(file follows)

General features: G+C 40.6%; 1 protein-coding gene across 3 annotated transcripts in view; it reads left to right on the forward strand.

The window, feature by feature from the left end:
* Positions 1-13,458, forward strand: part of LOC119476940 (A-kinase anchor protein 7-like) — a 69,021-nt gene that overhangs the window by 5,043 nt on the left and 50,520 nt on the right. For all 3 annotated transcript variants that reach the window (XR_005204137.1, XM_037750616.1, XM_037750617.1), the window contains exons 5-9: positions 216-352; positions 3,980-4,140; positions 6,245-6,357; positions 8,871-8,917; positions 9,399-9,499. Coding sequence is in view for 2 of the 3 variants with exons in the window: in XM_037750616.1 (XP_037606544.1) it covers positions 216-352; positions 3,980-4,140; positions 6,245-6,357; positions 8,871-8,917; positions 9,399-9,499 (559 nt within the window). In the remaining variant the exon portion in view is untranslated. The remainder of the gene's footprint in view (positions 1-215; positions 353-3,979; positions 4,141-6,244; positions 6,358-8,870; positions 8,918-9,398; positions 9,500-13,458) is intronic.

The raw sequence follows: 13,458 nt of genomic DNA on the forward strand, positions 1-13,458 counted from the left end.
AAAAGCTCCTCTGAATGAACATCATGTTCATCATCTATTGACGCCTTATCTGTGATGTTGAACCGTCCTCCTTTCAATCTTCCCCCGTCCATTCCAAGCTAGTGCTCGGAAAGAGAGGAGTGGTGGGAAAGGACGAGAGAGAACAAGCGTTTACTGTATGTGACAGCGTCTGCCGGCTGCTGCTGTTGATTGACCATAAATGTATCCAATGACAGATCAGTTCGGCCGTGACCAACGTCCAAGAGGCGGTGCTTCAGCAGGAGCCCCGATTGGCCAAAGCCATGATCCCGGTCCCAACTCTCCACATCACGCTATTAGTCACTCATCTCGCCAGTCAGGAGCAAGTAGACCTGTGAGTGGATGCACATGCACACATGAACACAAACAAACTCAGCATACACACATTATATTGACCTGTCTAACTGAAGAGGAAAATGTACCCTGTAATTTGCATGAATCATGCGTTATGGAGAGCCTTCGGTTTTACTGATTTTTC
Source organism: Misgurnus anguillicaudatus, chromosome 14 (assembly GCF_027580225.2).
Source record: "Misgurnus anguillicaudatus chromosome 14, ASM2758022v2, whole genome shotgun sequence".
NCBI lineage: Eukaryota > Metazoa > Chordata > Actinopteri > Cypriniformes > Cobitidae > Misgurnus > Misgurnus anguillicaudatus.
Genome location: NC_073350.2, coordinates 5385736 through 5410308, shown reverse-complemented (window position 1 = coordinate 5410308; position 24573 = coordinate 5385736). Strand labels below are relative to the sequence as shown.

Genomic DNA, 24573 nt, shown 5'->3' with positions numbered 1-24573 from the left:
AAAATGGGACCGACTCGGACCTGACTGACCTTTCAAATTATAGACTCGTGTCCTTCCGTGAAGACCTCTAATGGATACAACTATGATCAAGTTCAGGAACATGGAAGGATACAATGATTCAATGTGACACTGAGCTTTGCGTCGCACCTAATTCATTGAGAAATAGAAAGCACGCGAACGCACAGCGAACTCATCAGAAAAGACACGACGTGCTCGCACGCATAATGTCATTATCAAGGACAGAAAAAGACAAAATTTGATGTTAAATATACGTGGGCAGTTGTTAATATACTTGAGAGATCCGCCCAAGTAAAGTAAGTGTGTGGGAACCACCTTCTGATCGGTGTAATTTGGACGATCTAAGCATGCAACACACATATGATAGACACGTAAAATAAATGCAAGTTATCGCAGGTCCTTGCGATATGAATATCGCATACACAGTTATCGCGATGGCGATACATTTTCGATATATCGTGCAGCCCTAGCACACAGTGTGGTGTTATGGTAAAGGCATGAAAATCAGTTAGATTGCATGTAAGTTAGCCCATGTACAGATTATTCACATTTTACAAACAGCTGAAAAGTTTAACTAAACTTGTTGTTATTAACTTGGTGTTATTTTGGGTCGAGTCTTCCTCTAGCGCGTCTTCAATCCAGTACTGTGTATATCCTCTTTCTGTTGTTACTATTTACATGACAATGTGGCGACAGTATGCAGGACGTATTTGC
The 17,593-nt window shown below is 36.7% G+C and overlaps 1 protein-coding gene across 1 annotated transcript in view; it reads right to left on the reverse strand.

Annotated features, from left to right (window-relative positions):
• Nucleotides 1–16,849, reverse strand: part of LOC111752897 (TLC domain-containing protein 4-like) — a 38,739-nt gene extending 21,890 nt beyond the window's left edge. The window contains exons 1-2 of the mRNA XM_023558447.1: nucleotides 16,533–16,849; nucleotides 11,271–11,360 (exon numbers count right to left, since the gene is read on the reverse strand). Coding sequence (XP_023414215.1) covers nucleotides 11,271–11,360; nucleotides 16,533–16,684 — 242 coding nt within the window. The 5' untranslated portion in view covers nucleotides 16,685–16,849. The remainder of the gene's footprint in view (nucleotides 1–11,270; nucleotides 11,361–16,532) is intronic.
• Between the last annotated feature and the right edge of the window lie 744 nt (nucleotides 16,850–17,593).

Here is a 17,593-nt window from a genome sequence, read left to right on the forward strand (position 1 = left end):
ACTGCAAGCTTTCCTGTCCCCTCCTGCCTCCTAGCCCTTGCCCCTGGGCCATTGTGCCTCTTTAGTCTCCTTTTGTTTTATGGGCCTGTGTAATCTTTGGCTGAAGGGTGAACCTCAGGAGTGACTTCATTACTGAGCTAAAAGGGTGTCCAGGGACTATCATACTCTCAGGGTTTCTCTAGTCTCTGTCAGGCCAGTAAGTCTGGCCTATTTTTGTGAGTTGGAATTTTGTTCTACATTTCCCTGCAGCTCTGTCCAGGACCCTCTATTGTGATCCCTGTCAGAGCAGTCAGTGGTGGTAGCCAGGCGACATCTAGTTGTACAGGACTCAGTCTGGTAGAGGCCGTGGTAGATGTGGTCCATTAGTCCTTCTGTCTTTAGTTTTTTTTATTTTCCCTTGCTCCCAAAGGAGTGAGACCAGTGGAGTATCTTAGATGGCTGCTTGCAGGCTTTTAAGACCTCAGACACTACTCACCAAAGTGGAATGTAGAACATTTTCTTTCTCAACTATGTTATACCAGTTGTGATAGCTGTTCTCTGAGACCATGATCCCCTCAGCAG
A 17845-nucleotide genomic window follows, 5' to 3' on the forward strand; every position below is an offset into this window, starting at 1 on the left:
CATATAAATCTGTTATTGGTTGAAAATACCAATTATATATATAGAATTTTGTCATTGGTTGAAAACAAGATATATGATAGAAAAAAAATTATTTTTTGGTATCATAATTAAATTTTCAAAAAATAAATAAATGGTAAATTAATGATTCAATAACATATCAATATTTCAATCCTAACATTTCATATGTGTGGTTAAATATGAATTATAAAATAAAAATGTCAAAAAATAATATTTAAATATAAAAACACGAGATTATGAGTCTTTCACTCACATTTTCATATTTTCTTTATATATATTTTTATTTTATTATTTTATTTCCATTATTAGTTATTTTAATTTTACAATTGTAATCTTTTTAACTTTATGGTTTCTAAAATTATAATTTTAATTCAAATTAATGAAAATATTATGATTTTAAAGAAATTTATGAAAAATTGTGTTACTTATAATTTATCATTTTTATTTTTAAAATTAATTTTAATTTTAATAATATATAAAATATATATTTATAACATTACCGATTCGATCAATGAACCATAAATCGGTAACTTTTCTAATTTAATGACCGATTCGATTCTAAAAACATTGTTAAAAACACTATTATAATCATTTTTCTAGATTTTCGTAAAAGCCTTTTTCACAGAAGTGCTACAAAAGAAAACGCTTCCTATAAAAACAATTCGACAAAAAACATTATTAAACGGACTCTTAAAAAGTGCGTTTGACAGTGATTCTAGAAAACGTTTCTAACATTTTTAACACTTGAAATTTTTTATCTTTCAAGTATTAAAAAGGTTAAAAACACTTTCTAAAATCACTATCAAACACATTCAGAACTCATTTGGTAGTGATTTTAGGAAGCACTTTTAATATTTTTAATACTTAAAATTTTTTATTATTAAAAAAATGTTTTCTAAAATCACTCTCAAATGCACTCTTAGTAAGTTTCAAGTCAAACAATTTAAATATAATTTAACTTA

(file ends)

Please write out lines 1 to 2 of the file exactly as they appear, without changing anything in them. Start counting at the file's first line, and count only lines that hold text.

General features: G+C 40.6%; 1 protein-coding gene across 3 annotated transcripts in view; it reads left to right on the forward strand.

The window, feature by feature from the left end: